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Writing Italy: Treading the line between reality and cliché

Writing Italy: Treading the line between reality and cliché

Writing Italy: Treading the line between reality and cliché

In this season’s issue of The Author, Tobia Jones shares an interesting article entitled ‘Italy: Real and Imagined’, in which he explains that ‘[a]nyone who writes about Italy has a battle on their hands to avoid “italianity”, the cult of Italian myths and clichés’. He goes on to explore in particular the representation of Italy as a bloodthirsty nation, but he also touches on another aspect that struck a chord with me, that of the Italian as ‘passionate’.

Italians are passionate. Astatement: a generalisation, a stereotype, a cliché. Those words –generalisation, stereotype, cliché – are rich with negative connotation. Writers must avoid these traps. We must. Mustn’t we?

I wonder. How can a romance writer create a romantic fictional world without being allowed to say, ‘Here’s a passionate place’; ‘Here’s a romantic people’?

I set my novel The Echoes of Love in Italy (Venice, Tuscany and Sardinia), because the setting and its people areunequivocally passionate. I know this because I explored the country; and of course I know this because Italy and Italians are popularly recognised as so. Now, I don’t mean to suggest that every Italian is passionate, but how can one deny the thread of passion running through the Italian culture? This is, after all, the country of Romeo and Juliet!

I could have set The Echoes of Lovein another country, a country that doesn’t shout ‘passion’ to me or to others. Perhaps someday I will situate a love story in a place that seems the very antithesis of a romantic setting (though I doubt it, because I so love to write of beautiful, exciting, inspirational places). But I make no apology for harnessing the inspiring background of Italy in my novel: the gondolas, the architecture, the music, the food, the countryside, the moonlight.  These are the aspects of my book that reviewers frequently remark upon, enjoying the sense of having travelled to Italy through reading the novel, being swept away by romance due to the setting.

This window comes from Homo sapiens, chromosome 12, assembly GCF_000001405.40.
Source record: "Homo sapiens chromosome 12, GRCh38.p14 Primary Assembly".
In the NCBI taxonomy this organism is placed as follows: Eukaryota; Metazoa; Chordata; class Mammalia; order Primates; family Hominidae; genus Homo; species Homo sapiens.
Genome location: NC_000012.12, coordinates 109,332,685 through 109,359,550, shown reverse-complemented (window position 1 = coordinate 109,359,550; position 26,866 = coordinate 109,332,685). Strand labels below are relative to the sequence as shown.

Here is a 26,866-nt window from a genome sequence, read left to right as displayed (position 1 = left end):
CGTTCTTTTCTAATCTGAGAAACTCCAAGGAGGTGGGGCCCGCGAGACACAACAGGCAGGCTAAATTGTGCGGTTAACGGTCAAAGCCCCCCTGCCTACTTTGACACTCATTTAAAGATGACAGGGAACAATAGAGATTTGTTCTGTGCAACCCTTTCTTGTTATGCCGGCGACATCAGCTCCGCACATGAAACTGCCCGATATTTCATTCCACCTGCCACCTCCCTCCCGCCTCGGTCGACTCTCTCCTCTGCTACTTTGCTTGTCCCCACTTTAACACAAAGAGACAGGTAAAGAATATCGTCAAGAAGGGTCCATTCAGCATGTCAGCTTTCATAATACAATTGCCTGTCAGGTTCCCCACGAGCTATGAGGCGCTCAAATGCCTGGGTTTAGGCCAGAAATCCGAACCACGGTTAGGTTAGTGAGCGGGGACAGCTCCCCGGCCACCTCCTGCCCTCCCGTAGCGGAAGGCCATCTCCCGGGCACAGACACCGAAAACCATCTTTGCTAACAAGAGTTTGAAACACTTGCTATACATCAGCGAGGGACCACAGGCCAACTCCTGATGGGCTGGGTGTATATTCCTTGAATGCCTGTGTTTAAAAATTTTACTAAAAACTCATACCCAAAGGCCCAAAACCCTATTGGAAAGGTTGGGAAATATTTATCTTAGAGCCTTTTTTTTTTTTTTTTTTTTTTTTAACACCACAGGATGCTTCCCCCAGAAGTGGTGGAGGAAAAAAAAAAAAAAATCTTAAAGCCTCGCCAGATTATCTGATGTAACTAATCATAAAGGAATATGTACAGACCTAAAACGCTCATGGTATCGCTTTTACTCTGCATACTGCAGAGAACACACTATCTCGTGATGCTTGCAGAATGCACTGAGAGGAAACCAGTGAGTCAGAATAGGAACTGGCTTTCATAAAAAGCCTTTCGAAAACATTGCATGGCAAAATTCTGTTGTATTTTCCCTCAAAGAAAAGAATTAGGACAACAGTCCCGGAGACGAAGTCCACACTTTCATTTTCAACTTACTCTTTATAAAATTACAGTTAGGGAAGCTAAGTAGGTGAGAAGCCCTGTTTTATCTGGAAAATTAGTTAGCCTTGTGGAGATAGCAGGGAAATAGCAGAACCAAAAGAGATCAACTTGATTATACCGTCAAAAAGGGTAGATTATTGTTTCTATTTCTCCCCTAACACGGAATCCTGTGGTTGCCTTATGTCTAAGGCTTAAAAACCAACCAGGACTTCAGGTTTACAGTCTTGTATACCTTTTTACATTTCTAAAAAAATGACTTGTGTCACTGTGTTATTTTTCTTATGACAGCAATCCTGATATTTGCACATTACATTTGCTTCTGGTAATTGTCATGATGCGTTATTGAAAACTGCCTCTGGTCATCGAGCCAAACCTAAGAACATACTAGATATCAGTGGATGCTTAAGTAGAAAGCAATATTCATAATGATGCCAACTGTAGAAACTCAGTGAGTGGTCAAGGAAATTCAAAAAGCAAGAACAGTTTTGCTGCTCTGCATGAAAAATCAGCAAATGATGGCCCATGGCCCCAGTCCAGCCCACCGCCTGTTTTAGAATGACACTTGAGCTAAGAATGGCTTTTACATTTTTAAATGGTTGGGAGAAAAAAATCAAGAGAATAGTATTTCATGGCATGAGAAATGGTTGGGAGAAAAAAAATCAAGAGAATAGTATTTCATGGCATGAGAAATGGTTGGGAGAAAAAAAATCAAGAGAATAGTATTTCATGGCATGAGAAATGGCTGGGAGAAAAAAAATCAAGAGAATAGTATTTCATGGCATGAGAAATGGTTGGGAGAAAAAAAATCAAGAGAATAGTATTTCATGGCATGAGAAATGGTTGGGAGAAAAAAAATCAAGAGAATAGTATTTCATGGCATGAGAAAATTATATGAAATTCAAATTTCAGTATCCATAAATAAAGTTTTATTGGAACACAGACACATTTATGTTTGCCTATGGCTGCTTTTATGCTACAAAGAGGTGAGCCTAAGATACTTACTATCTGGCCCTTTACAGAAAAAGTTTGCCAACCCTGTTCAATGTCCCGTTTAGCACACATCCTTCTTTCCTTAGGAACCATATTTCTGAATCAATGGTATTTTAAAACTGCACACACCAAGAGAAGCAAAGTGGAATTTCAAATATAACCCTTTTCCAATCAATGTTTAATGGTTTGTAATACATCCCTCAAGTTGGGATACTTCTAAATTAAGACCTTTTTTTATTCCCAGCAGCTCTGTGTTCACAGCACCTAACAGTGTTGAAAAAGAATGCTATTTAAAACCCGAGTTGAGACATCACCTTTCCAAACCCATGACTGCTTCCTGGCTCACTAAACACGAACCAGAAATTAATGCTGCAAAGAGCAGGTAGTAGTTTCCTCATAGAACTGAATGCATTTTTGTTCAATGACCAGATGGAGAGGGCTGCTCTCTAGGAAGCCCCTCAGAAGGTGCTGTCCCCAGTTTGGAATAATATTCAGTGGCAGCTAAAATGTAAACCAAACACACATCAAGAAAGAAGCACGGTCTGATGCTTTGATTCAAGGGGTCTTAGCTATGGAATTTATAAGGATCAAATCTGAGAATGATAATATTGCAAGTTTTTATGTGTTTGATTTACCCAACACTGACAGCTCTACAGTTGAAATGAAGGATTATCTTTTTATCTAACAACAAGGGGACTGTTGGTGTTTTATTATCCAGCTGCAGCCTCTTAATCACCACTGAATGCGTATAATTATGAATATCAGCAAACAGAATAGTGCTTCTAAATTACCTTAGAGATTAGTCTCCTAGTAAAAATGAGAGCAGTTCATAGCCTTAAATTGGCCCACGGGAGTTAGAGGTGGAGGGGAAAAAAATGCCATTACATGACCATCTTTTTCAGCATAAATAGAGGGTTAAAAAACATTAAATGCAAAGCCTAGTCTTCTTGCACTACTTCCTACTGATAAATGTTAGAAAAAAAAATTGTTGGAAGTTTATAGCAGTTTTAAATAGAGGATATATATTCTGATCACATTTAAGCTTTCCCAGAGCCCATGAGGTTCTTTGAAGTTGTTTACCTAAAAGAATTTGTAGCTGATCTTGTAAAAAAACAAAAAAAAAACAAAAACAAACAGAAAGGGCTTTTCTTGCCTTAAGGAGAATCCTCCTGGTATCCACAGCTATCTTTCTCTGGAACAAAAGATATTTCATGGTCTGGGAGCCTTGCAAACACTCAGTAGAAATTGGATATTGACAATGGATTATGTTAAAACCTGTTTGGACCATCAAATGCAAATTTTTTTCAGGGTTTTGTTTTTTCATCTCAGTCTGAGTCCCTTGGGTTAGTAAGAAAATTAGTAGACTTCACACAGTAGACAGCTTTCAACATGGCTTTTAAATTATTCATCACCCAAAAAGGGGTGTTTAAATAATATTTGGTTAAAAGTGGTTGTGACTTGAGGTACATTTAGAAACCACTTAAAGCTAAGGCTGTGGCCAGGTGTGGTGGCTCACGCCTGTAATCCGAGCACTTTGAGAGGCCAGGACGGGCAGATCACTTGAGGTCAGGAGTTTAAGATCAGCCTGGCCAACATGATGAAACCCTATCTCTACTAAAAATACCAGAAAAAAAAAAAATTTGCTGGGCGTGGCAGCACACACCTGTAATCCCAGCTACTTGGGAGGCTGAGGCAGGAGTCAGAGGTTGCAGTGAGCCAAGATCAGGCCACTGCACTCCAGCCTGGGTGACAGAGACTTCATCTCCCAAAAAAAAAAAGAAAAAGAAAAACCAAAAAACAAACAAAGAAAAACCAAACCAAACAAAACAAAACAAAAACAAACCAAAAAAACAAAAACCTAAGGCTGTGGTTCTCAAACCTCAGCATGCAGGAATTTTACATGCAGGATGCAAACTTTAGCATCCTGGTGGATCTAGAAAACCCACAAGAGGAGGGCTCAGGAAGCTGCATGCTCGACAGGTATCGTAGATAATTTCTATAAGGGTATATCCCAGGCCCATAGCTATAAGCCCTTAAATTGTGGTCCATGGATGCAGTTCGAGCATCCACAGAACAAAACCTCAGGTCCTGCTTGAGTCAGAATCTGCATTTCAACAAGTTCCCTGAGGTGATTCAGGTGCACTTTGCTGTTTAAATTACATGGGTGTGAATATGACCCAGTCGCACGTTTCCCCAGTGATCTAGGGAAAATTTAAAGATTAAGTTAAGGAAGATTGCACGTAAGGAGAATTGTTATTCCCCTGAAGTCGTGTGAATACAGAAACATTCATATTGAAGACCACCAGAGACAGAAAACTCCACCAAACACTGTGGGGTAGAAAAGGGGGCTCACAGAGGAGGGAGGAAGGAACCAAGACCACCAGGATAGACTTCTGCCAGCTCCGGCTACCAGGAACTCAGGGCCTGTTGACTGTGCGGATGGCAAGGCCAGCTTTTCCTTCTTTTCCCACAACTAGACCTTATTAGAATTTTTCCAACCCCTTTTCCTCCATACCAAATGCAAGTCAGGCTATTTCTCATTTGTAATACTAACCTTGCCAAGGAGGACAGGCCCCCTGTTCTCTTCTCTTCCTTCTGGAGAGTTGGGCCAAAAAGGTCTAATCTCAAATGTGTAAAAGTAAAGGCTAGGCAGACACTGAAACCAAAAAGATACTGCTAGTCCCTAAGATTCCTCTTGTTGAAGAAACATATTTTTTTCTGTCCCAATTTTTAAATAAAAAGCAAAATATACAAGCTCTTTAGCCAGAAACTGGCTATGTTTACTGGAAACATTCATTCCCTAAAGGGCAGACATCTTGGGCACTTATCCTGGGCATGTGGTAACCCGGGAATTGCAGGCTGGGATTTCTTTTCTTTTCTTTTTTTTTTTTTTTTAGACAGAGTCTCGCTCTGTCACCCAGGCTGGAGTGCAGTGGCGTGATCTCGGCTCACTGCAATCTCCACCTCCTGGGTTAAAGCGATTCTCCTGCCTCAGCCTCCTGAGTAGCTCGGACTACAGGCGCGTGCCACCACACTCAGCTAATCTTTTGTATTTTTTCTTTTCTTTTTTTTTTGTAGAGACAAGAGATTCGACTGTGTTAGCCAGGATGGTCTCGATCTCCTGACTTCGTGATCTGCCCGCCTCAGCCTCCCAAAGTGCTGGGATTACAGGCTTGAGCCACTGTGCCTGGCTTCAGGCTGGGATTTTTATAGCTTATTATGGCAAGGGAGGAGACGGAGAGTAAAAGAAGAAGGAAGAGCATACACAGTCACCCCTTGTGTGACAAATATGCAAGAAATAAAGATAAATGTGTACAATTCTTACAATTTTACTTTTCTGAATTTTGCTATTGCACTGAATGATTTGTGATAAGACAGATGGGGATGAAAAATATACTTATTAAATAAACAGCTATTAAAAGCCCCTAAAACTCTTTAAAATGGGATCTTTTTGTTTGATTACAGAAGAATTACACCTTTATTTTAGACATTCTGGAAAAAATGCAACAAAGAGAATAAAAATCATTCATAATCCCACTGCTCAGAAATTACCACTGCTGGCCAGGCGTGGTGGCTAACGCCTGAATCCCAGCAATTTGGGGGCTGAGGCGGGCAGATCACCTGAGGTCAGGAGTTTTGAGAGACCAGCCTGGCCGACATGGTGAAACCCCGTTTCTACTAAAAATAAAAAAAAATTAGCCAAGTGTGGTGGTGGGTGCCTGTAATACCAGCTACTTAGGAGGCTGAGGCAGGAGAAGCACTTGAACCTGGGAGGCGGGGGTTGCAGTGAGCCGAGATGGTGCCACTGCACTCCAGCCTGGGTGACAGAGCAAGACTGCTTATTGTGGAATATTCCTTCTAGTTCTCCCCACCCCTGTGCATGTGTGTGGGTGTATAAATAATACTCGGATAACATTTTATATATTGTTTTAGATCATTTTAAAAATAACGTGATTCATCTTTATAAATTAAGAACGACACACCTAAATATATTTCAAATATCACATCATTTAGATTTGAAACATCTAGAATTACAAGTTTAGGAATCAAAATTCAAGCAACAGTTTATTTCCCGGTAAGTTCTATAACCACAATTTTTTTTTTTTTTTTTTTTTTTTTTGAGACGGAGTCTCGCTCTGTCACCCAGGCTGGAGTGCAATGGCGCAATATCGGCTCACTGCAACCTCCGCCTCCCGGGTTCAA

Neither of my protagonists in The Echoes of Love is Italian; both are British ex-pats who have chosen Italy as their home. That detail was important to me: the passion of Italy has infused Paolo and Venetia, changed them; they are made passionate by the country and its people.

Passion in Italy. Reality or cliché?

Reality, I cry! Reality. What kind of romantic would I be if I didn’t believe ardently that the passion of Italy is real? And if it is real, then surely concerns of cliché and stereotype fall away. ‘Write the truth based on your heart and your experiences’ is a basic principle of ‘good writing’, and it is one to which I hold firm.

What do you think? Do you seek out writing that is always pushing against any form of generalisation? Do you cliché-spot as you read? Or do you find a distinction between the cringeworthy cliché (Pierre the Frenchman is wandering about in a black-and-white-striped shirt with a string of garlic around his neck) and that which rings of truth (a man and a woman fall in love as they take in all thepassionof their Italian surroundings)? I would love to hear your thoughts.

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